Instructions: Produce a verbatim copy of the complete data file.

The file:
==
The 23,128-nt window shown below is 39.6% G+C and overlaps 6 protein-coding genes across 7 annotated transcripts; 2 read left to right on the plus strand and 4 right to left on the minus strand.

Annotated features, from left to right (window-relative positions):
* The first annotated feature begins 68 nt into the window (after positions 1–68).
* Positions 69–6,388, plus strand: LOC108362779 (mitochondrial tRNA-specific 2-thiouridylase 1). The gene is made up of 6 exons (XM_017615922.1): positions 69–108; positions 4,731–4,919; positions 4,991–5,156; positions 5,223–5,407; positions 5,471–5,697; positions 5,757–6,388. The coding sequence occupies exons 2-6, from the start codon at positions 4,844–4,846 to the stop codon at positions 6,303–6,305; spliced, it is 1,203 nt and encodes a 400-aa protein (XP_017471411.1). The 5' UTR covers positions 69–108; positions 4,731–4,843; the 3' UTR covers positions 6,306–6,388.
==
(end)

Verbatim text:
The 23,128-nt window shown below is 39.6% G+C and overlaps 6 protein-coding genes across 7 annotated transcripts; 2 read left to right on the plus strand and 4 right to left on the minus strand.

Annotated features, from left to right (window-relative positions):
* The first annotated feature begins 68 nt into the window (after positions 1–68).
* Positions 69–6,388, plus strand: LOC108362779 (mitochondrial tRNA-specific 2-thiouridylase 1). The gene is made up of 6 exons (XM_017615922.1): positions 69–108; positions 4,731–4,919; positions 4,991–5,156; positions 5,223–5,407; positions 5,471–5,697; positions 5,757–6,388. The coding sequence occupies exons 2-6, from the start codon at positions 4,844–4,846 to the stop codon at positions 6,303–6,305; spliced, it is 1,203 nt and encodes a 400-aa protein (XP_017471411.1). The 5' UTR covers positions 69–108; positions 4,731–4,843; the 3' UTR covers positions 6,306–6,388.